This article discusses various considerations when creating high contrast swan images and some approaches that can be used in post. When we’re out with our cameras it can be beneficial to look beyond what we are physically seeing with our eyes, and imagining a photograph in our brains.
This article shares a selection of handheld photographs of American Goldfinches that were captured in my backyard earlier this summer. Although American Goldfinches visit periodically, we don’t typically see them with any regularity until August. By the fall most of the birds have migrated out of the area.
This article features a number of images of a surface diving gull captured handheld using Bird Detection AI and Pro Capture L with an E-M1X.
Earlier this week, during a visit to the Royal Botanical Gardens, I was very fortunate to be able to capture a selection of photographs of a Golden Crowned Kinglet. These small, insect eating birds are difficult to photograph as they are constantly on the move as they dart from branch to branch looking for food.
There’s a well-used saying that “Old Habits Die Hard” which is applicable to various areas of our lives including photography. Humans tend to be creatures of habit. We can sometimes find ourselves falling into patterns of behaviour (including some that are counterproductive) without being aware of our habitual actions. The first step in changing old photographic habits is to become aware of them.
This article shares an assortment of handheld photographs of a cooperative green heron, captured during a recent visit to Hendrie Valley.
This article shares some of my favourite Pro Capture images that were created using an E-M1X, M.Zuiko telephoto lenses, and M.Zuiko teleconverters. All were captured handheld. Without question the more that I have used Pro Capture, the more indispensable it has become to my bird and insect photography.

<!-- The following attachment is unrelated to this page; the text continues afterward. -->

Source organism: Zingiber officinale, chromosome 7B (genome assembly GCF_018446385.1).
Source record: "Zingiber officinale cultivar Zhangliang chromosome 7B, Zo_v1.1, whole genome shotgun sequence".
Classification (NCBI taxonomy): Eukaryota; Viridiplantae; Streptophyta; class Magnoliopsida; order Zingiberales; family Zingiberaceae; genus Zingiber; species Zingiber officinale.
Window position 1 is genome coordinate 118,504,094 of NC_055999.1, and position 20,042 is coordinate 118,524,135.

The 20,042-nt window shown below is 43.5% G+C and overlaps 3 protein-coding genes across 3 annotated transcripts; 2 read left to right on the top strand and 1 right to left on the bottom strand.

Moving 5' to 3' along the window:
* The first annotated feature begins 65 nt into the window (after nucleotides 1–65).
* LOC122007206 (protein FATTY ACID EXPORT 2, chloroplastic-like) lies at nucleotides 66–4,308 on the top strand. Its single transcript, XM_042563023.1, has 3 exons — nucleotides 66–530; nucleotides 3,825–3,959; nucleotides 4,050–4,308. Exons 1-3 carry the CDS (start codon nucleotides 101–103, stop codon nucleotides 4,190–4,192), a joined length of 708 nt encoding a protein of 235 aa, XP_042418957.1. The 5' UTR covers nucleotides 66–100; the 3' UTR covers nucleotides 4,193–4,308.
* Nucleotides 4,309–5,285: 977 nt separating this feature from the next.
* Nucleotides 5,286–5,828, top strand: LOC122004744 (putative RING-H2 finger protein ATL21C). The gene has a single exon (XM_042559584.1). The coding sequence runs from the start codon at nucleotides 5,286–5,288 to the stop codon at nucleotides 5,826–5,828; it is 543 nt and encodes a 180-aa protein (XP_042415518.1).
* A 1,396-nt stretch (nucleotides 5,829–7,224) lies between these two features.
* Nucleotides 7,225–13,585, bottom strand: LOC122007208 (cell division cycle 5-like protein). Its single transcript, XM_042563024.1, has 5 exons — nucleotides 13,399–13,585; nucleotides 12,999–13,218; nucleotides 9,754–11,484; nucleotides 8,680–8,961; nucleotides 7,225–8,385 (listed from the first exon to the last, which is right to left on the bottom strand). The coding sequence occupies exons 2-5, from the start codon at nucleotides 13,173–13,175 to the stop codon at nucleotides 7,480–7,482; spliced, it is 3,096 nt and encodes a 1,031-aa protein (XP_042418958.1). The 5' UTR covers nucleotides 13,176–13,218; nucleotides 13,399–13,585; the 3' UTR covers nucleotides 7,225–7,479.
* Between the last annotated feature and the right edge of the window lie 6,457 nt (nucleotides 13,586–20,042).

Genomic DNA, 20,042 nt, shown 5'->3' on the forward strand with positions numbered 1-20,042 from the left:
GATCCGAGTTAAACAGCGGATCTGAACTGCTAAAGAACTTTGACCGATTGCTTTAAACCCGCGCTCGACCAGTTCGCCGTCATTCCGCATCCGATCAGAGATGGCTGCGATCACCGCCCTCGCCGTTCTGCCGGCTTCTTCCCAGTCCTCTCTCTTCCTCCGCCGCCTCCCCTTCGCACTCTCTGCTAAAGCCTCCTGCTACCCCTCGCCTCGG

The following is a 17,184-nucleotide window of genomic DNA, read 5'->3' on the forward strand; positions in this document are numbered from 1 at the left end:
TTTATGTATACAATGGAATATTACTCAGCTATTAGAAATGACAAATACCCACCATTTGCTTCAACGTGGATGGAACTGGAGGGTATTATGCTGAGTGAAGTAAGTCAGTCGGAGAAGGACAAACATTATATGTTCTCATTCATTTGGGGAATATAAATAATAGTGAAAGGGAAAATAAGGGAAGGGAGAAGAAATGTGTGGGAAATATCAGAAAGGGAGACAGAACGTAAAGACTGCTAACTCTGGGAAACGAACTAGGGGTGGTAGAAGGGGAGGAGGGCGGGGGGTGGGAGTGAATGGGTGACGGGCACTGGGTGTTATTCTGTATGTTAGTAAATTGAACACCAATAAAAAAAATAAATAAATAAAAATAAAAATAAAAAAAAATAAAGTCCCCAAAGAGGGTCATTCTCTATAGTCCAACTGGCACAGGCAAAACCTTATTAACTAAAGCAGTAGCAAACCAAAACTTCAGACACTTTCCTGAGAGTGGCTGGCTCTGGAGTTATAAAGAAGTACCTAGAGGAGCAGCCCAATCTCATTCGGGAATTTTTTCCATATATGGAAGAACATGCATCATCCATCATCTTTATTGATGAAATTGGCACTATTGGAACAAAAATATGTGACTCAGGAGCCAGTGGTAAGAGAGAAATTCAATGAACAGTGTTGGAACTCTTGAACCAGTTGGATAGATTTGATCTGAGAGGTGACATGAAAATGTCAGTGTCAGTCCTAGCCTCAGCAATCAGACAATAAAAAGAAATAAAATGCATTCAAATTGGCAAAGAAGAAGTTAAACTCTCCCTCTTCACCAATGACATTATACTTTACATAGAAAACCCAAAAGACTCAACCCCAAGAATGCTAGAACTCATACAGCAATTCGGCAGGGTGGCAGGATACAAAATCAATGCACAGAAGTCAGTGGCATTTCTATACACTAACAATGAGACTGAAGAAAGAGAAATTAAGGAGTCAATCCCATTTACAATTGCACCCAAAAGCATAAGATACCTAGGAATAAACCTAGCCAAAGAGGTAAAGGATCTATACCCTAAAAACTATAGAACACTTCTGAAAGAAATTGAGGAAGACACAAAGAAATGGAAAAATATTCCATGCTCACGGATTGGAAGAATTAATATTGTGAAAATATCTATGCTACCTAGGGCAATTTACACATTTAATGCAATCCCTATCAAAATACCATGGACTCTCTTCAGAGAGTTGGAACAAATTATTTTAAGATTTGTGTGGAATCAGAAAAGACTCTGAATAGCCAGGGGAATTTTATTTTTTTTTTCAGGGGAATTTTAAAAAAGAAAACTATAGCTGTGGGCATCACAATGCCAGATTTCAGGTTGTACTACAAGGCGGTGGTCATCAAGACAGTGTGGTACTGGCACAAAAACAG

This article shares a small selection of handheld in-camera focus stacked dragonfly images that were captured at the Royal Botanical Gardens in Burlington Ontario. These photographs fall under the ‘push my gear and see what happens’ category. All were captured using an E-M1X, M.Zuiko 100-400 mm f/5-6.3 IS zoom lens, and M.Zuiko MC-20 teleconverter. This set-up was shot fully extended which creates an equivalent field-of-view of 1600 mm. All of the photographs in this article were created during the same photo session as described in my previous article.
This article discusses photographing dragonflies handheld at 1600 mm equivalent field-of-view, and shares a selection of new images. All photographs were captured using an E-M1X, M.Zuiko 100-400 mm f/5-6.3 IS and M.Zuiko MC-20 teleconverter. All images were created with my lens fully extended and fitted with the M.Zuiko MC-20 teleconverter. This produces a focal length of 800 mm (efov 1600 mm).
This article features a selection of photographs that illustrate M.Zuiko 100-400 mm handheld focus stacking capability with the OM-D E-M1X and the M.Zuiko MC-14 teleconverter.
After viewing Peter Baumgartner’s presentation during World Photography Day I was inspired to try out my E-M1X’s focus stacking technology again. It has been well over a year since I last used this feature.